Sunday Musings

Germany’s Merkel Slams US Over Spying Allegations
German chancellor Angela Merkel sharply criticized the US for its espionage practices in the wake of the arrests of two individuals for spying on Germany.

“We are not living in the Cold War anymore and are exposed to different threats. We should concentrate on what is essential,” she said.

In an interview to be broadcast on Sunday, Merkel said security services would continue their collaboration with US spy agencies and indicated she did not expect Washington “to completely change the way their intelligence services work.”

Is Hamas Sacrificing The Lives Of Gazans To Achieve Its Goals?
More than a hundred residents of Gaza have died in the last week as a result of continued bombing by Israeli forces, which continued through the weekend. And on Sunday, Israel issued another warning that airstrikes would be coming resulting in thousands fleeing from the city.

Despite the rising death toll in Gaza, Hamas has continued its practice of targeting Israeli citizens, which lead some to speculate that Palestinian lives are more tragic because they are being used as part of the terror group’s strategy.

“Dead Palestinians represent a crucial propaganda victory for the nihilists of Hamas. It is perverse, but true. It is also the best possible explanation for Hamas’s behavior, because Hamas has no other plausible strategic goal here,” asserts Bloomberg News’ Jeffrey Goldberg.

Even United Nations Secretary General Ban Ki-Moon lays blame on Hamas, saying, “We face the risk of an all-out escalation in Israel and Gaza, with the threat of a ground offensive still palpable — and preventable only if Hamas stops rocket firing.”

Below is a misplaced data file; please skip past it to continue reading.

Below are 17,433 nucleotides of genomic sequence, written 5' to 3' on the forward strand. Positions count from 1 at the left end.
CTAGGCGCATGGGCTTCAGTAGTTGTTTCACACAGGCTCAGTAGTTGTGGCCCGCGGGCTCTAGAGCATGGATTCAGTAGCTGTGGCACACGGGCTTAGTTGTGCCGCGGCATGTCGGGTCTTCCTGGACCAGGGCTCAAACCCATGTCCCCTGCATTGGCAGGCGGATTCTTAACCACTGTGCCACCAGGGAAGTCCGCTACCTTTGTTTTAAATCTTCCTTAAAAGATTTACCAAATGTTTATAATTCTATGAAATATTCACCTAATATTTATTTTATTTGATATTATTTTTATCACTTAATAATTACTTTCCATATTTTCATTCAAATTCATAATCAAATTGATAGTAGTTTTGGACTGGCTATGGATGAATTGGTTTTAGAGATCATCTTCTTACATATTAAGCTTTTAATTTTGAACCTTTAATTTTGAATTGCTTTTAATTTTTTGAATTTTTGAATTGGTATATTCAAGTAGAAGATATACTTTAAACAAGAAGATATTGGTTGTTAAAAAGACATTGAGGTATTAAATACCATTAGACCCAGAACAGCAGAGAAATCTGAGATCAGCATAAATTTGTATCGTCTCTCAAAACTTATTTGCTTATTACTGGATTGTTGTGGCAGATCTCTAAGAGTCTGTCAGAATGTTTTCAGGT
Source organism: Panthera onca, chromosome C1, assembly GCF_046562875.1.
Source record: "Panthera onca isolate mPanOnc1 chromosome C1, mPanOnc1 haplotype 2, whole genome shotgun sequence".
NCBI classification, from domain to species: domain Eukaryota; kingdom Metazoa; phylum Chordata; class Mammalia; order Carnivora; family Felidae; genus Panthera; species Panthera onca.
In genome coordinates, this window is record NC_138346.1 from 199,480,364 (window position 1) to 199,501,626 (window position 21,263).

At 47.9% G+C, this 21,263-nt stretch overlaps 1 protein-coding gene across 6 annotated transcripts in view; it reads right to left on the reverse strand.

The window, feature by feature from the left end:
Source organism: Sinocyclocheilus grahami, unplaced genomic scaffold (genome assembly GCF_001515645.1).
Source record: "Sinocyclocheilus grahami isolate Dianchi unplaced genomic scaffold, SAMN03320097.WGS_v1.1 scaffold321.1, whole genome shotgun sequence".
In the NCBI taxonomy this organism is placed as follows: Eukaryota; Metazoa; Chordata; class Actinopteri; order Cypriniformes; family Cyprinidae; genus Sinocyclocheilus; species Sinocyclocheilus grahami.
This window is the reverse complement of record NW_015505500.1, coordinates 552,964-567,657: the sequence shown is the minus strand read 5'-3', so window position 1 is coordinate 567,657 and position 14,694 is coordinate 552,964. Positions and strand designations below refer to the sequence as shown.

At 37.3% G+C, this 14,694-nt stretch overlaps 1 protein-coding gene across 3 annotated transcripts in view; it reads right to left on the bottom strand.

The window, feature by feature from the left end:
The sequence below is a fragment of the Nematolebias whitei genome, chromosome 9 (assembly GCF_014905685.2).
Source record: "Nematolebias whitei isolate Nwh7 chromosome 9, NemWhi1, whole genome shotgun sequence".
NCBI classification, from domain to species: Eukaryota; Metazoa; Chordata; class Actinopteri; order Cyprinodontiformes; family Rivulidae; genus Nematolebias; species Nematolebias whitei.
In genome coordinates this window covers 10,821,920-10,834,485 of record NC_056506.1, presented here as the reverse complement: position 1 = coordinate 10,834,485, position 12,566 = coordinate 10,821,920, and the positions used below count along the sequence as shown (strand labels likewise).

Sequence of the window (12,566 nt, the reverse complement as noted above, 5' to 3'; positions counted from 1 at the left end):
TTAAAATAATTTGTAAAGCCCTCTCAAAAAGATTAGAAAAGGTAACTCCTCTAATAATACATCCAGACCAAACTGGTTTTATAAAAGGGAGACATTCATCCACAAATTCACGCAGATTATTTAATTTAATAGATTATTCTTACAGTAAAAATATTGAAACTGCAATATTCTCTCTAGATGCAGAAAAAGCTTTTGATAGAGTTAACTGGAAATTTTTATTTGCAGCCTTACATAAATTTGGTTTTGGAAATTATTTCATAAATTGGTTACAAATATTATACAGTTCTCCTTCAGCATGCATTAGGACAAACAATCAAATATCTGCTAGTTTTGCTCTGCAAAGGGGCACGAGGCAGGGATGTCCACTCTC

New Report Calls For Reform Of Social Institutions
Future generations will pay a high price if countries fail to reform pension, health care and unemployment schemes, according to a new report.

The Organization for Economic Co-operation and Development issued a warning in its report, Vulnerability of Social Institutions, about the danger posed to the economic security of present and future generations by demographic changes and slower growth.

“The legacy of high government debt and weak growth prospects stemming from the global economic crisis strengthen the call for adapting social institutions. Projections of future public health care and pension spending indicate that policies must be developed today to address spending pressures so that countries can avoid a considerable tax hike or benefit cuts in the future. The crisis has also revealed the weaknesses of social institutions in some countries,” says OECD.

They note that the ratio of workers to retirees will on average shrink from 4.2 to 2.1 across the OECD area by 2050 and that the structural unemployment which has emerged since the financial crash it placing increased pressure on unemployment and other social spending.

Quick Hits
Time magazine looks at the Future World Order

Eric Chabrow also looks at global internet policy and explains why governance is so difficult to manage.

University of Bath professor Rana Jawad writes on the need for Arab states to adopt cohesive social policies if they wish to achieve stability.

 

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